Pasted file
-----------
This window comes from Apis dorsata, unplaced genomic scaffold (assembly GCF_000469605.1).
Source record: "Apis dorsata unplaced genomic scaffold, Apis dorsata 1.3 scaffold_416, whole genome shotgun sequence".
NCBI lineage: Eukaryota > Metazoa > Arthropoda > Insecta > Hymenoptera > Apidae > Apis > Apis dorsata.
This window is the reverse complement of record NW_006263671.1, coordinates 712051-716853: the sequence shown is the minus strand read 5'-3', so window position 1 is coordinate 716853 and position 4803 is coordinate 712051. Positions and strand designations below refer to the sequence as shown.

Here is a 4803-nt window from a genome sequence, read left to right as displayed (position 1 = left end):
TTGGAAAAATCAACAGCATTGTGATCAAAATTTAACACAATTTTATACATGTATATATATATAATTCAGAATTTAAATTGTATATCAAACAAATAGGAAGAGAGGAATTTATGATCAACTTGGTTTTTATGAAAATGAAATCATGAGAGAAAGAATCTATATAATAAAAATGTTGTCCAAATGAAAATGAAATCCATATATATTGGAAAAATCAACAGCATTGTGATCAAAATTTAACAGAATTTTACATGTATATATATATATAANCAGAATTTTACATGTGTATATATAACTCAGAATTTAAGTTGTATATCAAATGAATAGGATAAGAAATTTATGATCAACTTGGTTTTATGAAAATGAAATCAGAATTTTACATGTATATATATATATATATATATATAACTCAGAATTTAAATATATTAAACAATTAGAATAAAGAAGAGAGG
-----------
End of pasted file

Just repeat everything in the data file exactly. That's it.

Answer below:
This window comes from Apis dorsata, unplaced genomic scaffold (assembly GCF_000469605.1).
Source record: "Apis dorsata unplaced genomic scaffold, Apis dorsata 1.3 scaffold_416, whole genome shotgun sequence".
NCBI lineage: Eukaryota > Metazoa > Arthropoda > Insecta > Hymenoptera > Apidae > Apis > Apis dorsata.
This window is the reverse complement of record NW_006263671.1, coordinates 712051-716853: the sequence shown is the minus strand read 5'-3', so window position 1 is coordinate 716853 and position 4803 is coordinate 712051. Positions and strand designations below refer to the sequence as shown.

Here is a 4803-nt window from a genome sequence, read left to right as displayed (position 1 = left end):
TTGGAAAAATCAACAGCATTGTGATCAAAATTTAACACAATTTTATACATGTATATATATATAATTCAGAATTTAAATTGTATATCAAACAAATAGGAAGAGAGGAATTTATGATCAACTTGGTTTTTATGAAAATGAAATCATGAGAGAAAGAATCTATATAATAAAAATGTTGTCCAAATGAAAATGAAATCCATATATATTGGAAAAATCAACAGCATTGTGATCAAAATTTAACAGAATTTTACATGTATATATATATATAANCAGAATTTTACATGTGTATATATAACTCAGAATTTAAGTTGTATATCAAATGAATAGGATAAGAAATTTATGATCAACTTGGTTTTATGAAAATGAAATCAGAATTTTACATGTATATATATATATATATATATATAACTCAGAATTTAAATATATTAAACAATTAGAATAAAGAAGAGAGG